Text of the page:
Hi

@gargi.adhikari
Your first question is a good one, I always get confused here. I just realized (remembered) that we've discussed this example, in some detail, four years ago here at

https://www.bionicturtle.com/forum/threads/determining-the-theoretical-future-price.5558
(I am linking because with Aleks helped me understand this further than I had previously....)

Per the diagram, I break this pricing exercise down into two steps:

- Applying the cost of carry, where the underlying commodity is the (assumed) CTD bond; in the example, cost of carry tells us that the
*theoretical futures price *of the CTD bond is $119.711 (dirty) or $114.859 (clean equivalent) (side note: should I be saying subtract AI?).

- Translate a theoretical futures price of CTD bond to the theoretical price of the future contract. So, to me, the final $71.79 is a
**theoretical price of the futures contract** based on a COC calculation that determines the associated theoretical price of the underlying (commodity) CTD bond.

I don't think it's a settlement price. The analogy is, say, corn commodity. We observe futures prices for, say, Dec 2016 corn. The cost of carry allows us to calculate a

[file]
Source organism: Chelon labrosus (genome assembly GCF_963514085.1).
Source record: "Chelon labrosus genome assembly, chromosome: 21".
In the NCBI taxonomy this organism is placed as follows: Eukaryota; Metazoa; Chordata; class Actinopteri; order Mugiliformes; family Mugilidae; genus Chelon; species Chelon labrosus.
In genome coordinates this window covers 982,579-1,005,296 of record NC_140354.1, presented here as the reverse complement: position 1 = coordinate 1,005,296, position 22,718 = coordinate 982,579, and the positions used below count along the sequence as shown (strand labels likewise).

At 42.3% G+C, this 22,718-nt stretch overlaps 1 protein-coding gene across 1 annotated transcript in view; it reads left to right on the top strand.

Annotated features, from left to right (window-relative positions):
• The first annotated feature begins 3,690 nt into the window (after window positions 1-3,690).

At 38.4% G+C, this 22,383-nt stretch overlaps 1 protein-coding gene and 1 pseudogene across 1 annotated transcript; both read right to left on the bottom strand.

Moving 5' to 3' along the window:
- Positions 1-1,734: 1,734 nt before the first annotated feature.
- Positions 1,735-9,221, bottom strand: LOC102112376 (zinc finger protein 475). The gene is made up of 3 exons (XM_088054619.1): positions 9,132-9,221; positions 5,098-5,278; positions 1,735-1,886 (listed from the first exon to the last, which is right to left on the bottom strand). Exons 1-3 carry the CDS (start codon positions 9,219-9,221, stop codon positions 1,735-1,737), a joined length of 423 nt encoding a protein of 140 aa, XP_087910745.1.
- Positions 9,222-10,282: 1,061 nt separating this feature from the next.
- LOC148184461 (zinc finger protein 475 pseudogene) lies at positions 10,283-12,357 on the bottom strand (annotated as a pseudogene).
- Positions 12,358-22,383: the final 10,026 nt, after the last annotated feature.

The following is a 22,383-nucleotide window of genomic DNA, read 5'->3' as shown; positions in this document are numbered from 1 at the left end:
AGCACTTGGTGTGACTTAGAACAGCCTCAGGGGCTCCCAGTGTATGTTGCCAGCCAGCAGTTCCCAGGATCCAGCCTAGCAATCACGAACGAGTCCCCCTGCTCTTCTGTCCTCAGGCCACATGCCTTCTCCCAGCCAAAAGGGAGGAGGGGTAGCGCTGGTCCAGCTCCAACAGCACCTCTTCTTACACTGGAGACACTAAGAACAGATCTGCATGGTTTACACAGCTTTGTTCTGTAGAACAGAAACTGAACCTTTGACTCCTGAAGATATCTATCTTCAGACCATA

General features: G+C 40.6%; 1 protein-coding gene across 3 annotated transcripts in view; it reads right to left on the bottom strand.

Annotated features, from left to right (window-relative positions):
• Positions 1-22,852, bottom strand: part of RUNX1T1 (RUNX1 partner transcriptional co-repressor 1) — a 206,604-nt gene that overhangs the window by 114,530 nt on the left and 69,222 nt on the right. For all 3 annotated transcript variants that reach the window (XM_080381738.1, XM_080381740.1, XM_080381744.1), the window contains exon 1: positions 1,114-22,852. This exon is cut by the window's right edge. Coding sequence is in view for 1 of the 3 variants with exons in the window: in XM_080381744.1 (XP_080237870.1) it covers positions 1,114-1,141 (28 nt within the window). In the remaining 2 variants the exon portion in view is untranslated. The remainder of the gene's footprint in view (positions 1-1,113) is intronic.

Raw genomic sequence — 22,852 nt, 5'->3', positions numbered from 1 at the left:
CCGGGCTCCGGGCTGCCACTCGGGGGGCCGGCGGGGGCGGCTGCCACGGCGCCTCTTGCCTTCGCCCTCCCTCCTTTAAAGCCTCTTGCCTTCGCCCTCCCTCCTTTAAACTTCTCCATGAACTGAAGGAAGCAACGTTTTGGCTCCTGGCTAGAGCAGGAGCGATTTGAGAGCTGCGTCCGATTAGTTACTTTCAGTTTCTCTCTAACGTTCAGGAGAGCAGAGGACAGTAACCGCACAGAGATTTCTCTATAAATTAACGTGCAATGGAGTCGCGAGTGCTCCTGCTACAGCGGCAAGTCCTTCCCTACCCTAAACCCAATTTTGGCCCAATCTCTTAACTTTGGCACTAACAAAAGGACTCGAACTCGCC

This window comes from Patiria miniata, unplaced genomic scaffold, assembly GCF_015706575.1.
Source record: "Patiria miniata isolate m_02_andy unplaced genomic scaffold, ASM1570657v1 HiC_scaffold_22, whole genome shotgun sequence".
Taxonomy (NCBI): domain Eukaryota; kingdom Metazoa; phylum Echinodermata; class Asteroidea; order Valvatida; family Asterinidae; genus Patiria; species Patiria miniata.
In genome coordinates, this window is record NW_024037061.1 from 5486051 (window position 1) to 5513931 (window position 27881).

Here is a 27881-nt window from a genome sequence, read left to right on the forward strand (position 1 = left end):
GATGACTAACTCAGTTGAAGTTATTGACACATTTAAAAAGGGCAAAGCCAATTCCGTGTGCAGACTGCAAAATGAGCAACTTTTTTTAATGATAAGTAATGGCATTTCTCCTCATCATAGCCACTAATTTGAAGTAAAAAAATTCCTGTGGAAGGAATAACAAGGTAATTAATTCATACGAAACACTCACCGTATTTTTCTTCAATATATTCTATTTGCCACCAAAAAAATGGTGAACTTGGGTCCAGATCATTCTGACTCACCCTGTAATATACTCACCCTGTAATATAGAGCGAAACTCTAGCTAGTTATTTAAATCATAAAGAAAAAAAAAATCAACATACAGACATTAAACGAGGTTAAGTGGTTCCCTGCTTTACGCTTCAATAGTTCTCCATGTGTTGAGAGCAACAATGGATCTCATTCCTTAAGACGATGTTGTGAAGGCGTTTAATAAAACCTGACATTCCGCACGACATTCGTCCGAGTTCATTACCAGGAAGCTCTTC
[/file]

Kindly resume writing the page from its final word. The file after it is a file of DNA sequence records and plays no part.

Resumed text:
*theoretical price *of the dec 2016 futures contract, which can be compared to an observed futures contract price. I guess we could think of this as something like "the theoretical estimate of the contract settlement price," but the meaning of "settlement" is very much different than Hull's deliberate use of "theoretical." (theoretical implies a value based on a model such that non-fundamental factors are specifically omitted, while "settlement" denotes traded price, to me, at a minimum). I certainly get stuck on this, too

but I hope my musing is helpful!

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